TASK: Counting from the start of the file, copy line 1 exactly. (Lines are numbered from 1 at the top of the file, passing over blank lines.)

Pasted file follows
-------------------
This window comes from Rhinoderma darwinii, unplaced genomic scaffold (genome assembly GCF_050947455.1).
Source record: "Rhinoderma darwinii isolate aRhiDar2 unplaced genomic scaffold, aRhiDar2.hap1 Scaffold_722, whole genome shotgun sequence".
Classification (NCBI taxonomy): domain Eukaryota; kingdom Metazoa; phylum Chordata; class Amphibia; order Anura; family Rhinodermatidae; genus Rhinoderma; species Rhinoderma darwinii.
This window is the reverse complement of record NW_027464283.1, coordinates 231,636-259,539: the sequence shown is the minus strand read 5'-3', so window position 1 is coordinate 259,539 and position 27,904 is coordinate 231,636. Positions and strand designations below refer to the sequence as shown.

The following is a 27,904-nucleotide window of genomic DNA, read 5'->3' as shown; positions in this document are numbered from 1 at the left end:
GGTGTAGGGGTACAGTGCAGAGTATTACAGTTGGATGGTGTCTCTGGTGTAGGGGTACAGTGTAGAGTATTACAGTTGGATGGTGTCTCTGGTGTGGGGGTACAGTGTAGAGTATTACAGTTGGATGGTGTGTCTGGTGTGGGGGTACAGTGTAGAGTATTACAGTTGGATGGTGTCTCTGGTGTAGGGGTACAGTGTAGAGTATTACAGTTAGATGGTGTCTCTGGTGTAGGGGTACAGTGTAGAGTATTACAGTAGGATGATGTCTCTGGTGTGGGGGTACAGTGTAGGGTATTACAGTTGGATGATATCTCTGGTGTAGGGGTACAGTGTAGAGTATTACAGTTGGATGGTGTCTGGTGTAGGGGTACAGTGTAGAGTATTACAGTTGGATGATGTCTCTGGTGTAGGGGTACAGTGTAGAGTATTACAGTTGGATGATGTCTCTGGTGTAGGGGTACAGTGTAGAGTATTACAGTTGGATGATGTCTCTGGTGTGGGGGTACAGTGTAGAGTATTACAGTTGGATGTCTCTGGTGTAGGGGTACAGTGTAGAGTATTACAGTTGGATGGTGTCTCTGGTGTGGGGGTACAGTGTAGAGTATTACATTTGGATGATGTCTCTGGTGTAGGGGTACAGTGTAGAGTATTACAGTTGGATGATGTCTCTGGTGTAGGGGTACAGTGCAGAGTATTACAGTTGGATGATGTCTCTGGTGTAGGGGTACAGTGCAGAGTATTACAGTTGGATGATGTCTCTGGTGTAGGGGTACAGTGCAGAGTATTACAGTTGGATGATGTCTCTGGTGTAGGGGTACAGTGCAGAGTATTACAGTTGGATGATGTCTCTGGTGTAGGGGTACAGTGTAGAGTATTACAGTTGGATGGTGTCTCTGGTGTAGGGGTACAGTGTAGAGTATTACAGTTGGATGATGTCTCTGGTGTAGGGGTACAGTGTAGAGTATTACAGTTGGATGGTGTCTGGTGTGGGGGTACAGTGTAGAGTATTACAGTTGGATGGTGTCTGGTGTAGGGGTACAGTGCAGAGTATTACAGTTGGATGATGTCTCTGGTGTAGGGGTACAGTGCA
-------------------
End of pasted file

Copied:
This window comes from Rhinoderma darwinii, unplaced genomic scaffold (genome assembly GCF_050947455.1).